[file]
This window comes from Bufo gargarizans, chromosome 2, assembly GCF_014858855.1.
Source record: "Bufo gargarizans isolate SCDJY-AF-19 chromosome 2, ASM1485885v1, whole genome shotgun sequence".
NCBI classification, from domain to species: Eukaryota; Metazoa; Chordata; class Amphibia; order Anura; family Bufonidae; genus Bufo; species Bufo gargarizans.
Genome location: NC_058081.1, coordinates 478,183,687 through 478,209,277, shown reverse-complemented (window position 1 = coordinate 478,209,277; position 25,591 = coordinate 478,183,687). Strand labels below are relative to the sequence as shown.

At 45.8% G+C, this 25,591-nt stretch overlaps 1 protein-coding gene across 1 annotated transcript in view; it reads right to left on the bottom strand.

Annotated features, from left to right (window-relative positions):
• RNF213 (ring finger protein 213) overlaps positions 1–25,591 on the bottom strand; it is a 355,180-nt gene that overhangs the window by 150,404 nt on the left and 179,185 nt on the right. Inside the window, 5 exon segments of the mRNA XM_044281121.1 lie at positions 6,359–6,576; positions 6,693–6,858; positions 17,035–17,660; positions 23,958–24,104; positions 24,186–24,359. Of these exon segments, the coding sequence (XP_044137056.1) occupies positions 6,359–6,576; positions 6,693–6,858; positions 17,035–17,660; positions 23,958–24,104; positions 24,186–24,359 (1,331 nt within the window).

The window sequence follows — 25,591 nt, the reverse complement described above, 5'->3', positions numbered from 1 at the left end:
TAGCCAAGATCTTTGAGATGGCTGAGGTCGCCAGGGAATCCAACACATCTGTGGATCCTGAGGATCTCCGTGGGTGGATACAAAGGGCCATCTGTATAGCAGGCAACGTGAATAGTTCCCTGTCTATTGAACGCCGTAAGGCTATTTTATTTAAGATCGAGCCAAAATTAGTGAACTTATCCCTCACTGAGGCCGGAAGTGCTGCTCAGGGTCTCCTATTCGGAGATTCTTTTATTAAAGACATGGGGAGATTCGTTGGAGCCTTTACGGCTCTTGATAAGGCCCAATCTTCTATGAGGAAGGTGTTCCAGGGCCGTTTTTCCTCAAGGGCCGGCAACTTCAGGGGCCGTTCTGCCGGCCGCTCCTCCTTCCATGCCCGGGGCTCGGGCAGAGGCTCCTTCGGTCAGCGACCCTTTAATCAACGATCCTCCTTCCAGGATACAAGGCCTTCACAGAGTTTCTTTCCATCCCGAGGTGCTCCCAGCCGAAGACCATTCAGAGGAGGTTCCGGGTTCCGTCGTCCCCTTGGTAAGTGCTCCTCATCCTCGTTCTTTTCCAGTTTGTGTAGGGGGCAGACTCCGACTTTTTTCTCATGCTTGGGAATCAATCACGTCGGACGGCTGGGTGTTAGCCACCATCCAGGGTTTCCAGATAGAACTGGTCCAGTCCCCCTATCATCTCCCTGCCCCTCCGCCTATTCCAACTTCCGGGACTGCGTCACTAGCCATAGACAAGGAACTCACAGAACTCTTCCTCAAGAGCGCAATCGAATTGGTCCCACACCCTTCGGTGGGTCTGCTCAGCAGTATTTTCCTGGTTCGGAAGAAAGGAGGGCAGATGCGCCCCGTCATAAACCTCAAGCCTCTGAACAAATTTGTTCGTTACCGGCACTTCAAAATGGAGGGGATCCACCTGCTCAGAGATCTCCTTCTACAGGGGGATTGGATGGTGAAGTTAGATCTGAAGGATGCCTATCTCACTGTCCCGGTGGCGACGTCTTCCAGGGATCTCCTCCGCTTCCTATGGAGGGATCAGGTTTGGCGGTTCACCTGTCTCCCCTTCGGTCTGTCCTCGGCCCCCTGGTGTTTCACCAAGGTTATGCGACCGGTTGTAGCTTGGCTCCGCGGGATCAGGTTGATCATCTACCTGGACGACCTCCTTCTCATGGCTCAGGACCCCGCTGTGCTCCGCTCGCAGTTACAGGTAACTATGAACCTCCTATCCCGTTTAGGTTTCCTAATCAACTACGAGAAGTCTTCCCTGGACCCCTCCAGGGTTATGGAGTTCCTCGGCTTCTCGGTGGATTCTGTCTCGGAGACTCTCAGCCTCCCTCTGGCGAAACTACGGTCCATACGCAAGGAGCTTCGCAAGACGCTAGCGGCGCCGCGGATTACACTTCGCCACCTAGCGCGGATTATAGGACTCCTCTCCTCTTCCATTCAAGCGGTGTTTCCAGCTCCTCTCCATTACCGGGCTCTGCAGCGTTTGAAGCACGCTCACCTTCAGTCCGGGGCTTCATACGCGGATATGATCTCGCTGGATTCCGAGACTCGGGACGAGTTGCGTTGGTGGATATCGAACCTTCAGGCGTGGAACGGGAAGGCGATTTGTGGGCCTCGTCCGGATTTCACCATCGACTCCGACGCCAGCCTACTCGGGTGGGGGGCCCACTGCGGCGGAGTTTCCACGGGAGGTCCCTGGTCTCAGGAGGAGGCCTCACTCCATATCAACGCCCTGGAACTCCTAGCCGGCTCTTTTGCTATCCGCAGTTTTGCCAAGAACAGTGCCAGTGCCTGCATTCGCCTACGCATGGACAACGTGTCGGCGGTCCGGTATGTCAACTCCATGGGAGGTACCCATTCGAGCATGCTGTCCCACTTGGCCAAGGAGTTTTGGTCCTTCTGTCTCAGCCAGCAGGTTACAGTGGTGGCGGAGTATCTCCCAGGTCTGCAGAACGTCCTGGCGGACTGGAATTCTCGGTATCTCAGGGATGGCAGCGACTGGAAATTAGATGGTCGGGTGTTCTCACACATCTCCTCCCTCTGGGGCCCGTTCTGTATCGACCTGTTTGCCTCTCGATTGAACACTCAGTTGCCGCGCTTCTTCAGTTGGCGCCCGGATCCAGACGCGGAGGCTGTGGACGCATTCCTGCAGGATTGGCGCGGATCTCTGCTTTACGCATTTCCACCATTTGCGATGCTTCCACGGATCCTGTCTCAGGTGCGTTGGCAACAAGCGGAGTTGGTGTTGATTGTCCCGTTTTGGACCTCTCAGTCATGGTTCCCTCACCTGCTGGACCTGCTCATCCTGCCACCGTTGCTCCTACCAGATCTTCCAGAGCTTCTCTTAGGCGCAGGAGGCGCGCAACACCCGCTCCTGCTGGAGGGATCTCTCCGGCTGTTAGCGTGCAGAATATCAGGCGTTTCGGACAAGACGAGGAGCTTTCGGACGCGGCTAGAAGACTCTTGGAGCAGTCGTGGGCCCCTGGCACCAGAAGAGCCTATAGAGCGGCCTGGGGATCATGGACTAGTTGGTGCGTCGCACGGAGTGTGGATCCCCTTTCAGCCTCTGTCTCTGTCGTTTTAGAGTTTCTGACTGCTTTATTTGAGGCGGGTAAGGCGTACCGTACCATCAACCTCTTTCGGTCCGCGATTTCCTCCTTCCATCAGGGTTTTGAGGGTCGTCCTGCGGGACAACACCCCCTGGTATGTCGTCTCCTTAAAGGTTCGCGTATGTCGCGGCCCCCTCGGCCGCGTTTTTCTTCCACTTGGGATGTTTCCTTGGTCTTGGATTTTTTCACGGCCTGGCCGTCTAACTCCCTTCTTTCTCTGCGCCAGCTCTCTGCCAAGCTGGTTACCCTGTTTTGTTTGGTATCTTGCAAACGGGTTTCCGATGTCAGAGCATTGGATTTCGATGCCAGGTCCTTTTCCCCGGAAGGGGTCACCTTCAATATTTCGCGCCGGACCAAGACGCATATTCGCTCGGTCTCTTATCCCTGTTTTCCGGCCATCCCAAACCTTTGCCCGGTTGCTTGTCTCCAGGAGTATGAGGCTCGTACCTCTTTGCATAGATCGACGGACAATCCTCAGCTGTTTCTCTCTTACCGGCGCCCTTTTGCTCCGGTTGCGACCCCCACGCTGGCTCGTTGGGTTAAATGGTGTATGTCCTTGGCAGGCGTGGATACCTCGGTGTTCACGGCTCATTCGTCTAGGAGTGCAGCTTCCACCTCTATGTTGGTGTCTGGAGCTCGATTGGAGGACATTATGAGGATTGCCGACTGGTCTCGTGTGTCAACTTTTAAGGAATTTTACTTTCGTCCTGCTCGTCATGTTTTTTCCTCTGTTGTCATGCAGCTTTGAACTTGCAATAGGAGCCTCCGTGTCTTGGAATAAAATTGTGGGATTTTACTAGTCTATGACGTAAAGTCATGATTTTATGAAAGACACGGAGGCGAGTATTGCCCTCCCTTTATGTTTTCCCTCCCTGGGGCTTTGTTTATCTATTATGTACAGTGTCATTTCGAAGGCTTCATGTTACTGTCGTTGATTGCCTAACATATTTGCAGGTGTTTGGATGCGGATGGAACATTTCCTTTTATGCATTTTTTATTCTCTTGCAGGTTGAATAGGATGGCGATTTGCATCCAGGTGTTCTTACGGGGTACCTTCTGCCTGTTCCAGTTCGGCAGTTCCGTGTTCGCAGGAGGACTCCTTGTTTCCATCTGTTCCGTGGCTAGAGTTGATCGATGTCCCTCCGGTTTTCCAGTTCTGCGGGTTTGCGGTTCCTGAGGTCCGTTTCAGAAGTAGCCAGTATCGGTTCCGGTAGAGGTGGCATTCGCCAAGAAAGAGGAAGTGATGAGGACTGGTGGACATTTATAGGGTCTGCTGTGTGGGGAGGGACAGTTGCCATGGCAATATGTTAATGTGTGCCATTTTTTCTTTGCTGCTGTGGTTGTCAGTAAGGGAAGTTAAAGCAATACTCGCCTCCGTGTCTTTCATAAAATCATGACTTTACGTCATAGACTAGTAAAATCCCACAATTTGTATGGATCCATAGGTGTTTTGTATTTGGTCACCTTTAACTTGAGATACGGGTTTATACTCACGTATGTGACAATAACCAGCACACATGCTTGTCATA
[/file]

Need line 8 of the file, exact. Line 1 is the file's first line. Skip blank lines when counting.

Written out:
The window sequence follows — 25,591 nt, the reverse complement described above, 5'->3', positions numbered from 1 at the left end: